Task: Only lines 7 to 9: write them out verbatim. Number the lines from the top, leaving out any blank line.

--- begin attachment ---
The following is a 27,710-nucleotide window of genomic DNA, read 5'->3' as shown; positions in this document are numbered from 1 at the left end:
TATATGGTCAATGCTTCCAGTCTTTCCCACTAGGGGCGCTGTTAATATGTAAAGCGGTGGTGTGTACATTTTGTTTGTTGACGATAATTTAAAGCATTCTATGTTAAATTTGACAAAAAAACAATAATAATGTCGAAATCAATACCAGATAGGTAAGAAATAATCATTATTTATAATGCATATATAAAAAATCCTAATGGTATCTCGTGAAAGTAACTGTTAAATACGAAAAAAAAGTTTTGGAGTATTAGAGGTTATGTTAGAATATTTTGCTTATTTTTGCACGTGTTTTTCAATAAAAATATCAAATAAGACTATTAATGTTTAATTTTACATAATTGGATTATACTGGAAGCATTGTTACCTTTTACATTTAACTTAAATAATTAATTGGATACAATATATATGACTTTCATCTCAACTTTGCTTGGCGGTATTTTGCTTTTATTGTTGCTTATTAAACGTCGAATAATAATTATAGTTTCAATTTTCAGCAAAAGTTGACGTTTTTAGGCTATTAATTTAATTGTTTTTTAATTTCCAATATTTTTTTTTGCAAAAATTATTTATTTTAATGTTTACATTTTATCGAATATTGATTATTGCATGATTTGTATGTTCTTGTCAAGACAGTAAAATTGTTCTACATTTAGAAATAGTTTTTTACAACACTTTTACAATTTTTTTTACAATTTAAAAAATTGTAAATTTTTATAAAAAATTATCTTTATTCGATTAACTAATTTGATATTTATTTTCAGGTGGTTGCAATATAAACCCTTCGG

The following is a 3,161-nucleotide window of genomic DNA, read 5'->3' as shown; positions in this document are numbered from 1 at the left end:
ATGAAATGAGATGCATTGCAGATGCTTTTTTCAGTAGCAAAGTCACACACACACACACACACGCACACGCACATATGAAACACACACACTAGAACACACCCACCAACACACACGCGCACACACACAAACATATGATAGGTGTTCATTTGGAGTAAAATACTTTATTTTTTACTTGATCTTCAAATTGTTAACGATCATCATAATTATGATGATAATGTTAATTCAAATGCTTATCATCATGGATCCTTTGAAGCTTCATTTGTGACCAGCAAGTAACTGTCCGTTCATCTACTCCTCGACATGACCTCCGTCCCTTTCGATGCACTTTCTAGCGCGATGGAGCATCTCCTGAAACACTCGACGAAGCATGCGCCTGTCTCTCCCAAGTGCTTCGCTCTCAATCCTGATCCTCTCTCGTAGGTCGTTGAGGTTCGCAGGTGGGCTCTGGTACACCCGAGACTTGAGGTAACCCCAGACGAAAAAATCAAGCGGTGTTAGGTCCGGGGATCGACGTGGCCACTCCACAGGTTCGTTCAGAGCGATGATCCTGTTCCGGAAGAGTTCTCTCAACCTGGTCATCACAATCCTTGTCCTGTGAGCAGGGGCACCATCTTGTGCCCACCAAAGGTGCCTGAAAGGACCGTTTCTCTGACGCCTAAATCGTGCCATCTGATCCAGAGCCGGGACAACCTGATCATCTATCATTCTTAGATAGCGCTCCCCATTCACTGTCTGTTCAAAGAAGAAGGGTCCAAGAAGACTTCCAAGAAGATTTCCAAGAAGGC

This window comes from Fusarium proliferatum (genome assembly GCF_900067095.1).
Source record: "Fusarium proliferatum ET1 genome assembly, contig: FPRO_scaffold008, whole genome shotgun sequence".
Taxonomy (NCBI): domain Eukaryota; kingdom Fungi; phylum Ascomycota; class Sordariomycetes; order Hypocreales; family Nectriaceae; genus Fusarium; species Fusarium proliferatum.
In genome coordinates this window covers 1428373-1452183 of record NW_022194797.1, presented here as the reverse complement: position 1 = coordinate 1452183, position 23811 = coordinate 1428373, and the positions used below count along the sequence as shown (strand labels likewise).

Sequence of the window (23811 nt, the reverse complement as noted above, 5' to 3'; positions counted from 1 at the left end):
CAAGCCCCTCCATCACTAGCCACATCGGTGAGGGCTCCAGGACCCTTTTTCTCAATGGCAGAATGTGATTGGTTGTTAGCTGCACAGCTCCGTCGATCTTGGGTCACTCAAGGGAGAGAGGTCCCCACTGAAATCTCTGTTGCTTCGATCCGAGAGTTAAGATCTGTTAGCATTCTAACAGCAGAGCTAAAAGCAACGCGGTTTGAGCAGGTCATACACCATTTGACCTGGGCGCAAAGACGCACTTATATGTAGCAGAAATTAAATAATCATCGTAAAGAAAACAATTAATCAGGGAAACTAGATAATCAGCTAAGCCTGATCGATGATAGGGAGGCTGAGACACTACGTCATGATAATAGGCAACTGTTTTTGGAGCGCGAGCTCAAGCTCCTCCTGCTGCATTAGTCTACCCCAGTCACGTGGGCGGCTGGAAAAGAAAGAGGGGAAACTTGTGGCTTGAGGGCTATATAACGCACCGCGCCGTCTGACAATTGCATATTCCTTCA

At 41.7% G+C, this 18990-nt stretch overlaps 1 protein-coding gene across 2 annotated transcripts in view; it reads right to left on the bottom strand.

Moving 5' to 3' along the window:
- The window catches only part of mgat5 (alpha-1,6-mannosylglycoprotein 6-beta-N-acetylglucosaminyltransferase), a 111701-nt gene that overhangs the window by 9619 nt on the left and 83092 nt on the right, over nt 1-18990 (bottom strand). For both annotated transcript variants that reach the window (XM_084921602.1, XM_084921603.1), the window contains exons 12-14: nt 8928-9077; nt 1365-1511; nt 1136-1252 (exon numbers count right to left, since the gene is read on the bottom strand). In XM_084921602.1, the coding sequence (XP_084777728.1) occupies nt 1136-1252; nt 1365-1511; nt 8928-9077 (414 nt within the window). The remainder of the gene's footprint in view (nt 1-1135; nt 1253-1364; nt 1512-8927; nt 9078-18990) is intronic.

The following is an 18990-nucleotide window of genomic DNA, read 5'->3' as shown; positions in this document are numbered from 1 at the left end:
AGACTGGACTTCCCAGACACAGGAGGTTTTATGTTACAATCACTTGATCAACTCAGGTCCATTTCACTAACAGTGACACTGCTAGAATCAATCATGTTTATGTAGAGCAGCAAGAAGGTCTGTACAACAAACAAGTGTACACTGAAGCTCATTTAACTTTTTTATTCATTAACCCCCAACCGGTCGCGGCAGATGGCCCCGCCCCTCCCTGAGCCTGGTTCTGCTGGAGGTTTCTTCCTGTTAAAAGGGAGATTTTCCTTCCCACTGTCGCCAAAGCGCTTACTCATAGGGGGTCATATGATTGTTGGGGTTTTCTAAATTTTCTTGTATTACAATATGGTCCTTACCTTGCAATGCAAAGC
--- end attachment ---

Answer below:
Taxonomy (NCBI): domain Eukaryota; kingdom Fungi; phylum Ascomycota; class Sordariomycetes; order Hypocreales; family Nectriaceae; genus Fusarium; species Fusarium proliferatum.
In genome coordinates this window covers 1428373-1452183 of record NW_022194797.1, presented here as the reverse complement: position 1 = coordinate 1452183, position 23811 = coordinate 1428373, and the positions used below count along the sequence as shown (strand labels likewise).

Sequence of the window (23811 nt, the reverse complement as noted above, 5' to 3'; positions counted from 1 at the left end):